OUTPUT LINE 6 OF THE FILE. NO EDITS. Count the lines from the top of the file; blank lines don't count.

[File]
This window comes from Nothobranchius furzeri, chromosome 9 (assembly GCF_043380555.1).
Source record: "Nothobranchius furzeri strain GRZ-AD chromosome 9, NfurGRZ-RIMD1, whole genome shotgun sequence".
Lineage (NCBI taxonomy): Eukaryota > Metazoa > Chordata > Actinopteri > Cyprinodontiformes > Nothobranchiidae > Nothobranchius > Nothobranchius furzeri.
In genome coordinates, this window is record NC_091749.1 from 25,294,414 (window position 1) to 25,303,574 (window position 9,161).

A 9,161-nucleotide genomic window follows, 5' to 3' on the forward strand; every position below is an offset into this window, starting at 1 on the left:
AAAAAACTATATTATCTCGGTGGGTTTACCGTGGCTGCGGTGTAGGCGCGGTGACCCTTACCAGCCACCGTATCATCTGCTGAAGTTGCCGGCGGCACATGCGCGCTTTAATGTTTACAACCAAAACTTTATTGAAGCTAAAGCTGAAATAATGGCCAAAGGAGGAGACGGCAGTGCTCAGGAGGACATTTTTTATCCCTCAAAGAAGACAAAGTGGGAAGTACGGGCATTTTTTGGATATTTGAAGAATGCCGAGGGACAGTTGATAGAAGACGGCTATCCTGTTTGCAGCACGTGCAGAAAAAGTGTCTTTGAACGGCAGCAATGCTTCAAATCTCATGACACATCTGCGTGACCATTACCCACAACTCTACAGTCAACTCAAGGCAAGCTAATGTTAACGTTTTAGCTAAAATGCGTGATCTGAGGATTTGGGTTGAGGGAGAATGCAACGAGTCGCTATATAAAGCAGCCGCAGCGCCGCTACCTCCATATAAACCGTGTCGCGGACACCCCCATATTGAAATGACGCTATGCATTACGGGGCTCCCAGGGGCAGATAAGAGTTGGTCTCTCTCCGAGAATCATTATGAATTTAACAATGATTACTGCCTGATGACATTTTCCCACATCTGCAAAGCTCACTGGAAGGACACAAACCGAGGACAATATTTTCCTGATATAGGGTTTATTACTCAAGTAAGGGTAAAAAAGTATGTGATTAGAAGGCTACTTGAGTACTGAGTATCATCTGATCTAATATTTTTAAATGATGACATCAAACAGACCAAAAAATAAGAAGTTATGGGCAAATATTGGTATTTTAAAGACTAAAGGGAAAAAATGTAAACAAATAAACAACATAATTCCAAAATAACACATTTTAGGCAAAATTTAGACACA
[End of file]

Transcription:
AAAAAACTATATTATCTCGGTGGGTTTACCGTGGCTGCGGTGTAGGCGCGGTGACCCTTACCAGCCACCGTATCATCTGCTGAAGTTGCCGGCGGCACATGCGCGCTTTAATGTTTACAACCAAAACTTTATTGAAGCTAAAGCTGAAATAATGGCCAAAGGAGGAGACGGCAGTGCTCAGGAGGACATTTTTTATCCCTCAAAGAAGACAAAGTGGGAAGTACGGGCATTTTTTGGATATTTGAAGAATGCCGAGGGACAGTTGATAGAAGACGGCTATCCTGTTTGCAGCACGTGCAGAAAAAGTGTCTTTGAACGGCAGCAATGCTTCAAATCTCATGACACATCTGCGTGACCATTACCCACAACTCTACAGTCAACTCAAGGCAAGCTAATGTTAACGTTTTAGCTAAAATGCGTGATCTGAGGATTTGGGTTGAGGGAGAATGCAACGAGTCGCTATATAAAGCAGCCGCAGCGCCGCTACCTCCATATAAACCGTGTCGCGGACACCCCCATATTGAAATGACGCTATGCATTACGGGGCTCCCAGGGGCAGATAAGAGTTGGTCTCTCTCCGAGAATCATTATGAATTTAACAATGATTACTGCCTGATGACATTTTCCCACATCTGCAAAGCTCACTGGAAGGACACAAACCGAGGACAATATTTTCCTGATATAGGGTTTATTACTCAAGTAAGGGTAAAAAAGTATGTGATTAGAAGGCTACTTGAGTACTGAGTATCATCTGATCTAATATTTTTAAATGATGACATCAAACAGACCAAAAAATAAGAAGTTATGGGCAAATATTGGTATTTTAAAGACTAAAGGGAAAAAATGTAAACAAATAAACAACATAATTCCAAAATAACACATTTTAGGCAAAATTTAGACACA